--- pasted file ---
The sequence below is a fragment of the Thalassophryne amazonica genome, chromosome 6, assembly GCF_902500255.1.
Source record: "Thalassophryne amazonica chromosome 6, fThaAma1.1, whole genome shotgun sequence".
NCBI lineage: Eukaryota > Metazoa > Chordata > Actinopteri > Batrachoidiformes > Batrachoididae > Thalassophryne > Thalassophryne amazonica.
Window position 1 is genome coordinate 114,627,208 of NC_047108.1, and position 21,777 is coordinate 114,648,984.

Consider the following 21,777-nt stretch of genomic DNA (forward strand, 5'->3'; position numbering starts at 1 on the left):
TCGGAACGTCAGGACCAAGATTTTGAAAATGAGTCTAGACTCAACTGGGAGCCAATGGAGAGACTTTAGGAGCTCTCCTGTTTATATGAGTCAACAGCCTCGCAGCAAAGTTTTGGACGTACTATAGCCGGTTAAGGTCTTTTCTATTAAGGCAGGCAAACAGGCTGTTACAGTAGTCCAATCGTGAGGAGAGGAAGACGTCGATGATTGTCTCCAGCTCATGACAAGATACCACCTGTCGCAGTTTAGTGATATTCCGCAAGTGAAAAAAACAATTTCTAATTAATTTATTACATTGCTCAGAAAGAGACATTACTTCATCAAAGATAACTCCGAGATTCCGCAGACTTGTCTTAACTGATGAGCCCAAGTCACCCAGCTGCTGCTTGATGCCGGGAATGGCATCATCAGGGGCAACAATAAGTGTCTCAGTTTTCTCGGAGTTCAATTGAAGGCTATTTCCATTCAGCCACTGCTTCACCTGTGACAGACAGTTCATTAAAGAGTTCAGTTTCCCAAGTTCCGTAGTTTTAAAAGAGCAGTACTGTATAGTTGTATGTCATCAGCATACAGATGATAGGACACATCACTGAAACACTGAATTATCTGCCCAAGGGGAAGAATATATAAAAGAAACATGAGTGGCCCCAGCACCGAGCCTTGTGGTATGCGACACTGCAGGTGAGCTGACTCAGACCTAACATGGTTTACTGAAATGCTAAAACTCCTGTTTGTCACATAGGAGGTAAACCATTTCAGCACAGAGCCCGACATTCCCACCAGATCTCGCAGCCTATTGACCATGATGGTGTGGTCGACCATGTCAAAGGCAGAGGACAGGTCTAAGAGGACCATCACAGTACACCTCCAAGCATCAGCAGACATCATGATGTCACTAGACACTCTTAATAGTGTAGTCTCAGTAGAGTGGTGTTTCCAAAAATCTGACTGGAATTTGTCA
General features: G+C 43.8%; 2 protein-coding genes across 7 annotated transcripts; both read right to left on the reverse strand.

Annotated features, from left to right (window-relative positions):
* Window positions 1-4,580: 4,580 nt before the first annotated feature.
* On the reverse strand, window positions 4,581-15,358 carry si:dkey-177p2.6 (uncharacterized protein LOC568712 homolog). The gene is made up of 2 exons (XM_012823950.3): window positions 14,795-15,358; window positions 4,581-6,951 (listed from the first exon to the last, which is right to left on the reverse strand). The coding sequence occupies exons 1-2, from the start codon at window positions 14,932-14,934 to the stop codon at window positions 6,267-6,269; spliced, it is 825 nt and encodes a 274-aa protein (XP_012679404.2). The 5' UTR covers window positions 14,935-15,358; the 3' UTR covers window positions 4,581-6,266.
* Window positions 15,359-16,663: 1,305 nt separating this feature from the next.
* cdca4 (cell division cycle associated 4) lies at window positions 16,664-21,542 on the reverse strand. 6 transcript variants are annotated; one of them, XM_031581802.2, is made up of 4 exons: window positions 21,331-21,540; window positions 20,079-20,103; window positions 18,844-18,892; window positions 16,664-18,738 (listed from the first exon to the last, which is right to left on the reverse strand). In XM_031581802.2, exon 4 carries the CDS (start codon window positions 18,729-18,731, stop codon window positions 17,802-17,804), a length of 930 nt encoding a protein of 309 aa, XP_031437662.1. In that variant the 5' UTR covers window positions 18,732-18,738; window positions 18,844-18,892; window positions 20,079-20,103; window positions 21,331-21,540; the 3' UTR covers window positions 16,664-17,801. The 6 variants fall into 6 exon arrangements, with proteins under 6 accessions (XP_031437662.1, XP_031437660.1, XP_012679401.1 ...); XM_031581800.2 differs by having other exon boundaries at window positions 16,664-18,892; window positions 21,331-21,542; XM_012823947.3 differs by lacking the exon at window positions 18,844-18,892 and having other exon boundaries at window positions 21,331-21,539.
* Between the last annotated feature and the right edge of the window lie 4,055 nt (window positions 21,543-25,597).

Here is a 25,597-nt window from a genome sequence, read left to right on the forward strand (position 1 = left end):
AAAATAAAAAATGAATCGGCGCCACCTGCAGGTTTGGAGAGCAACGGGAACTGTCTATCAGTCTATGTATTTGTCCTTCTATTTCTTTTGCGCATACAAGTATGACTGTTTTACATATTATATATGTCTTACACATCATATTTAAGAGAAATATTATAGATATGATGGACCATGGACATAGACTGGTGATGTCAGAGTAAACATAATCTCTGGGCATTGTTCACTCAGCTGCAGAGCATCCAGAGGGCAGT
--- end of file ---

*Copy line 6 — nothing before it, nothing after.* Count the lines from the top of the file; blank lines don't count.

TCGGAACGTCAGGACCAAGATTTTGAAAATGAGTCTAGACTCAACTGGGAGCCAATGGAGAGACTTTAGGAGCTCTCCTGTTTATATGAGTCAACAGCCTCGCAGCAAAGTTTTGGACGTACTATAGCCGGTTAAGGTCTTTTCTATTAAGGCAGGCAAACAGGCTGTTACAGTAGTCCAATCGTGAGGAGAGGAAGACGTCGATGATTGTCTCCAGCTCATGACAAGATACCACCTGTCGCAGTTTAGTGATATTCCGCAAGTGAAAAAAACAATTTCTAATTAATTTATTACATTGCTCAGAAAGAGACATTACTTCATCAAAGATAACTCCGAGATTCCGCAGACTTGTCTTAACTGATGAGCCCAAGTCACCCAGCTGCTGCTTGATGCCGGGAATGGCATCATCAGGGGCAACAATAAGTGTCTCAGTTTTCTCGGAGTTCAATTGAAGGCTATTTCCATTCAGCCACTGCTTCACCTGTGACAGACAGTTCATTAAAGAGTTCAGTTTCCCAAGTTCCGTAGTTTTAAAAGAGCAGTACTGTATAGTTGTATGTCATCAGCATACAGATGATAGGACACATCACTGAAACACTGAATTATCTGCCCAAGGGGAAGAATATATAAAAGAAACATGAGTGGCCCCAGCACCGAGCCTTGTGGTATGCGACACTGCAGGTGAGCTGACTCAGACCTAACATGGTTTACTGAAATGCTAAAACTCCTGTTTGTCACATAGGAGGTAAACCATTTCAGCACAGAGCCCGACATTCCCACCAGATCTCGCAGCCTATTGACCATGATGGTGTGGTCGACCATGTCAAAGGCAGAGGACAGGTCTAAGAGGACCATCACAGTACACCTCCAAGCATCAGCAGACATCATGATGTCACTAGACACTCTTAATAGTGTAGTCTCAGTAGAGTGGTGTTTCCAAAAATCTGACTGGAATTTGTCA